Optimize your homepage. Make sure it is fast and light, that you are encouraging clicks to deeper in your site, and that you provide basic usability on this page.
Know your top-selling pages, products and topics. Start there. If you sell more of one product than any other, work on the landing pages, product pages, and content that is relevant for that product first. Organize the rest of your project in descending order from there. This will give the money-makers more oomph, and help you pay for the time you’re spending on optimizing your site.
Keep going. Use your analytics to check in with progress and to decide the best direction. Touch your homepage frequently, tweaking links to subpages as they gain importance and relevance, testing to see if you can get more conversions or fewer bounces.
This morning, Site Reference enewsletter appeared in my inbox, with a nice little article about “SEO that’s not really SEO“, which focuses on business directories and how to take advantage of those listings. I like this article, it points out something I’ve been doing for a while now, but it doesn’t finish the picture.
I believe that in addition to getting the #1 listing on Google searches for a target keyword phrase, the secondary goal of an SEO consultant should be to dominate the Google top 10 listings.
If you do a search for a vague business term, such as “barber shop in suburbia” you will notice how many times the same barber shop’s name appears in the search results. If not consciously, your subconscious is drawn to repetition and we tend to believe that this repetition increases the relevance of that particular listing.
Business directories like Google Places, Bing Listings or YP.com are just the tip of the iceberg of well-ranked pages that can include your name. And the best part? This isn’t spam, it’s not even gray hat it is so honest, and it’s a valid way to dominate listings.
Here are my favorite places to keyword optimize a local business name to have it dominate the search results:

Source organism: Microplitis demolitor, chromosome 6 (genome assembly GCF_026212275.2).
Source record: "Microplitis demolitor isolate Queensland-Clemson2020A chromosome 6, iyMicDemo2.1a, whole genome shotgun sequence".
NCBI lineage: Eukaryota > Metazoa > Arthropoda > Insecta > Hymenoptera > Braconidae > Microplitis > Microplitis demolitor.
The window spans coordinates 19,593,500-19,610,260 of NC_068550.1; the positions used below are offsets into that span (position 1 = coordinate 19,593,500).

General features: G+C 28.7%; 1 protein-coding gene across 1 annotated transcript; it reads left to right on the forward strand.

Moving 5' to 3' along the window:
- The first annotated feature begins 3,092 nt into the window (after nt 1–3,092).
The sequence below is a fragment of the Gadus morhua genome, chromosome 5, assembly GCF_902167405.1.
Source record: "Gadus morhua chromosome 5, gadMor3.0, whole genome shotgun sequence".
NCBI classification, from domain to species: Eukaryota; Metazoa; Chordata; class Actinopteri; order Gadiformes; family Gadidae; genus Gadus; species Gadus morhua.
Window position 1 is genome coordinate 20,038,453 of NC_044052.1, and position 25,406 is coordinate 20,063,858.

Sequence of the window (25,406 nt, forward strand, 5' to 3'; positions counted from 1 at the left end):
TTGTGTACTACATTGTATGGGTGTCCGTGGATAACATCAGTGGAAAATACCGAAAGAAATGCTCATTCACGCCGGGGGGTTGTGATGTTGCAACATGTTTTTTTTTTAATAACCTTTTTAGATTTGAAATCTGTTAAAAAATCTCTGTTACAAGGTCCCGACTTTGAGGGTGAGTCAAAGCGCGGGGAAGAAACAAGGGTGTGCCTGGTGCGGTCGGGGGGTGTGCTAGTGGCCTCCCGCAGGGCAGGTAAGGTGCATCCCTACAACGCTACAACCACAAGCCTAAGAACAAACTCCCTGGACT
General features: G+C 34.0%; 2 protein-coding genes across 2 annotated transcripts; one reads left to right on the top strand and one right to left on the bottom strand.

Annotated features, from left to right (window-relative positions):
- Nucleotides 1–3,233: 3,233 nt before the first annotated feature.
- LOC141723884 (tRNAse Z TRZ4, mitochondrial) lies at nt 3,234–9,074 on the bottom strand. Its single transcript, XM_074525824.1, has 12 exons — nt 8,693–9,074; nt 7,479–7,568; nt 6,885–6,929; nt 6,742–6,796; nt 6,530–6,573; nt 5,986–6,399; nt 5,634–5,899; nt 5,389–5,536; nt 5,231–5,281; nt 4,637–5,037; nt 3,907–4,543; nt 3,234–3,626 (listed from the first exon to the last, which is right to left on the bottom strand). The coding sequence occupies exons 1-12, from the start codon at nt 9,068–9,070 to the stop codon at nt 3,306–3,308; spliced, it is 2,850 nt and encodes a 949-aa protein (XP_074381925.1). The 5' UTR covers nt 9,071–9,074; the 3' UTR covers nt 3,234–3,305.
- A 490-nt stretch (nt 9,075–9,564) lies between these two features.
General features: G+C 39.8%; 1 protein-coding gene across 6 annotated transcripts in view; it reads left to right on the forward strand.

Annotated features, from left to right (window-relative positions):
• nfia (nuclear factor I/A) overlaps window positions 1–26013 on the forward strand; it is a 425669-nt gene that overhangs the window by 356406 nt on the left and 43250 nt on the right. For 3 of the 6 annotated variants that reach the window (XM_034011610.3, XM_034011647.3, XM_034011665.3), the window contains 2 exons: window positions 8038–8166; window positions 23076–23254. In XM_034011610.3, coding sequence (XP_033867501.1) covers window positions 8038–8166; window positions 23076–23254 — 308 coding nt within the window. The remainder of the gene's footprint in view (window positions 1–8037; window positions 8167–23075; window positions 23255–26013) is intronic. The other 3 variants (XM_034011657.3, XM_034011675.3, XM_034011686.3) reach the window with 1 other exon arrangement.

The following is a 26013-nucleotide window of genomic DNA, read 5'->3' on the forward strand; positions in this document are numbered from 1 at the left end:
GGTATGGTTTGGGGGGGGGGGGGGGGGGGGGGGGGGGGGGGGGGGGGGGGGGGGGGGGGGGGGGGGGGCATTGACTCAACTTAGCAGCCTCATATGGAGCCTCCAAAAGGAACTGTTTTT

Search Engine Maps – Google Places, Bing Listings – these often aggregate reviews, so pay special attention to #3
Business Directories – BBB, Chamber of Commerce – simple directories with name, address, website & nothing additional in the profile. Be sure to select well-traveled, well-thought-of sites for this, and don’t pepper link farms with your URL.
Ratings & Reviews Sites – Yelp, Kudzu, Superpages, etc. – there are dozens of these sites out there, some specific to industry. These will need monitoring and attention, responsiveness to reviews, etc. But they are worth it.
Social Media Sites – Facebook, Twitter, YouTube, Flickr, LinkedIn – a social media plan should be in the back pocket of any good SEO, and not just for back links (which are only so-so anyway). These sites rank well, you can name your own URL in many cases, and it’s another easy entry in the top 10 that leads back to the business!
Partner Sites – If you advertise enough on a given partner website, or if you donate enough money to charity, sometimes they don’t want to pass you link-love from their website as an inbound link. A second choice would be a landing page on their site with your business name in the title tags, with details about your partnership.